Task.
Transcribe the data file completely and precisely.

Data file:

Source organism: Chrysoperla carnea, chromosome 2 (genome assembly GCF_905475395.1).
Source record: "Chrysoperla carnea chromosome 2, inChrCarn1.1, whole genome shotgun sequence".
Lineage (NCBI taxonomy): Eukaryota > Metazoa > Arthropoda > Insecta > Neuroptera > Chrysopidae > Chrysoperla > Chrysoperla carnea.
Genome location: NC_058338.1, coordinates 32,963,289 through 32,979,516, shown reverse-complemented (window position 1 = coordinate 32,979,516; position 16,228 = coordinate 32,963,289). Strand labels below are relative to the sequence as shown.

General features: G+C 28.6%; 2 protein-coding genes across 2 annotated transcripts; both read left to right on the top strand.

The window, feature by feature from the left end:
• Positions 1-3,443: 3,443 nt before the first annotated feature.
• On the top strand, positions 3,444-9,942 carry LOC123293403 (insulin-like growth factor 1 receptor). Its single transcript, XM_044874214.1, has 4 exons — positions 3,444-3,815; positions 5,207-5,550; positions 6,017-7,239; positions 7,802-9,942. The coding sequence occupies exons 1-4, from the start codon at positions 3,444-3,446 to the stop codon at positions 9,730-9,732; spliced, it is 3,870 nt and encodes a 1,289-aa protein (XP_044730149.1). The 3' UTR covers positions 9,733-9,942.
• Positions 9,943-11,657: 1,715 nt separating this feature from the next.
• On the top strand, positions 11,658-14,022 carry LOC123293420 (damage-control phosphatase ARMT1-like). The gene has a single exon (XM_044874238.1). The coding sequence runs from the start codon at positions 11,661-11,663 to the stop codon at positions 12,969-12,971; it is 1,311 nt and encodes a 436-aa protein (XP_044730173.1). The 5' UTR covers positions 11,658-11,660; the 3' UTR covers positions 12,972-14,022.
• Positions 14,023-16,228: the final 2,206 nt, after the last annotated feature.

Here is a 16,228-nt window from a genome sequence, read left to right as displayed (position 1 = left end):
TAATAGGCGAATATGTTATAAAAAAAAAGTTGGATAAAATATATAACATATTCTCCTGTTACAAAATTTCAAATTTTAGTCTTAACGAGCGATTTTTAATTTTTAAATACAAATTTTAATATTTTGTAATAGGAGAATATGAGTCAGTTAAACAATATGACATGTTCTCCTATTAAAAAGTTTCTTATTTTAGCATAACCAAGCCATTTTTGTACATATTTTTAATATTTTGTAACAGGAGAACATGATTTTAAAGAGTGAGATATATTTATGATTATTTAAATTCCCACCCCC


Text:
Source organism: Chrysoperla carnea, chromosome 2 (genome assembly GCF_905475395.1).
Source record: "Chrysoperla carnea chromosome 2, inChrCarn1.1, whole genome shotgun sequence".
Lineage (NCBI taxonomy): Eukaryota > Metazoa > Arthropoda > Insecta > Neuroptera > Chrysopidae > Chrysoperla > Chrysoperla carnea.
Genome location: NC_058338.1, coordinates 32,963,289 through 32,979,516, shown reverse-complemented (window position 1 = coordinate 32,979,516; position 16,228 = coordinate 32,963,289). Strand labels below are relative to the sequence as shown.

General features: G+C 28.6%; 2 protein-coding genes across 2 annotated transcripts; both read left to right on the top strand.

The window, feature by feature from the left end:
• Positions 1-3,443: 3,443 nt before the first annotated feature.
• On the top strand, positions 3,444-9,942 carry LOC123293403 (insulin-like growth factor 1 receptor). Its single transcript, XM_044874214.1, has 4 exons — positions 3,444-3,815; positions 5,207-5,550; positions 6,017-7,239; positions 7,802-9,942. The coding sequence occupies exons 1-4, from the start codon at positions 3,444-3,446 to the stop codon at positions 9,730-9,732; spliced, it is 3,870 nt and encodes a 1,289-aa protein (XP_044730149.1). The 3' UTR covers positions 9,733-9,942.
• Positions 9,943-11,657: 1,715 nt separating this feature from the next.
• On the top strand, positions 11,658-14,022 carry LOC123293420 (damage-control phosphatase ARMT1-like). The gene has a single exon (XM_044874238.1). The coding sequence runs from the start codon at positions 11,661-11,663 to the stop codon at positions 12,969-12,971; it is 1,311 nt and encodes a 436-aa protein (XP_044730173.1). The 5' UTR covers positions 11,658-11,660; the 3' UTR covers positions 12,972-14,022.
• Positions 14,023-16,228: the final 2,206 nt, after the last annotated feature.

Here is a 16,228-nt window from a genome sequence, read left to right as displayed (position 1 = left end):
TAATAGGCGAATATGTTATAAAAAAAAAGTTGGATAAAATATATAACATATTCTCCTGTTACAAAATTTCAAATTTTAGTCTTAACGAGCGATTTTTAATTTTTAAATACAAATTTTAATATTTTGTAATAGGAGAATATGAGTCAGTTAAACAATATGACATGTTCTCCTATTAAAAAGTTTCTTATTTTAGCATAACCAAGCCATTTTTGTACATATTTTTAATATTTTGTAACAGGAGAACATGATTTTAAAGAGTGAGATATATTTATGATTATTTAAATTCCCACCCCC